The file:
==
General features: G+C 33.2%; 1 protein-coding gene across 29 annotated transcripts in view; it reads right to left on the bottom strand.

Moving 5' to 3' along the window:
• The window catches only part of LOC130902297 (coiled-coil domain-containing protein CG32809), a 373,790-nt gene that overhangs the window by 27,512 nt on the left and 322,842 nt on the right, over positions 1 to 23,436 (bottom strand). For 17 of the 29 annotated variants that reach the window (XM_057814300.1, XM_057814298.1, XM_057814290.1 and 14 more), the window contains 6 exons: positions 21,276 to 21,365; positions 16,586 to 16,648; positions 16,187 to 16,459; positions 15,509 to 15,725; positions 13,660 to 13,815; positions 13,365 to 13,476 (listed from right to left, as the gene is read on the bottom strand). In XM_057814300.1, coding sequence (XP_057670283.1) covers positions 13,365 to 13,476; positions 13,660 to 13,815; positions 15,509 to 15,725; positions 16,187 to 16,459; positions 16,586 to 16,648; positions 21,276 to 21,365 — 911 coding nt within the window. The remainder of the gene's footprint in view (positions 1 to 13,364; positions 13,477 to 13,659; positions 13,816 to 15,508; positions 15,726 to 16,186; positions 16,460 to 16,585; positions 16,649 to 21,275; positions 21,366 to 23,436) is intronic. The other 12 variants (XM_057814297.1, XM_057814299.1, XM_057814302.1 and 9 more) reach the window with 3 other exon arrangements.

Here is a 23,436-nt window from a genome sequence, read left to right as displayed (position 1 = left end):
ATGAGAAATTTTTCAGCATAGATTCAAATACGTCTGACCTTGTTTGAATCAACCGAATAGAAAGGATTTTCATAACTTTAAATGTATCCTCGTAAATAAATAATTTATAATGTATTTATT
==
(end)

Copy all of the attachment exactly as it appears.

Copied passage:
General features: G+C 33.2%; 1 protein-coding gene across 29 annotated transcripts in view; it reads right to left on the bottom strand.

Moving 5' to 3' along the window:
• The window catches only part of LOC130902297 (coiled-coil domain-containing protein CG32809), a 373,790-nt gene that overhangs the window by 27,512 nt on the left and 322,842 nt on the right, over positions 1 to 23,436 (bottom strand). For 17 of the 29 annotated variants that reach the window (XM_057814300.1, XM_057814298.1, XM_057814290.1 and 14 more), the window contains 6 exons: positions 21,276 to 21,365; positions 16,586 to 16,648; positions 16,187 to 16,459; positions 15,509 to 15,725; positions 13,660 to 13,815; positions 13,365 to 13,476 (listed from right to left, as the gene is read on the bottom strand). In XM_057814300.1, coding sequence (XP_057670283.1) covers positions 13,365 to 13,476; positions 13,660 to 13,815; positions 15,509 to 15,725; positions 16,187 to 16,459; positions 16,586 to 16,648; positions 21,276 to 21,365 — 911 coding nt within the window. The remainder of the gene's footprint in view (positions 1 to 13,364; positions 13,477 to 13,659; positions 13,816 to 15,508; positions 15,726 to 16,186; positions 16,460 to 16,585; positions 16,649 to 21,275; positions 21,366 to 23,436) is intronic. The other 12 variants (XM_057814297.1, XM_057814299.1, XM_057814302.1 and 9 more) reach the window with 3 other exon arrangements.

Here is a 23,436-nt window from a genome sequence, read left to right as displayed (position 1 = left end):
ATGAGAAATTTTTCAGCATAGATTCAAATACGTCTGACCTTGTTTGAATCAACCGAATAGAAAGGATTTTCATAACTTTAAATGTATCCTCGTAAATAAATAATTTATAATGTATTTATT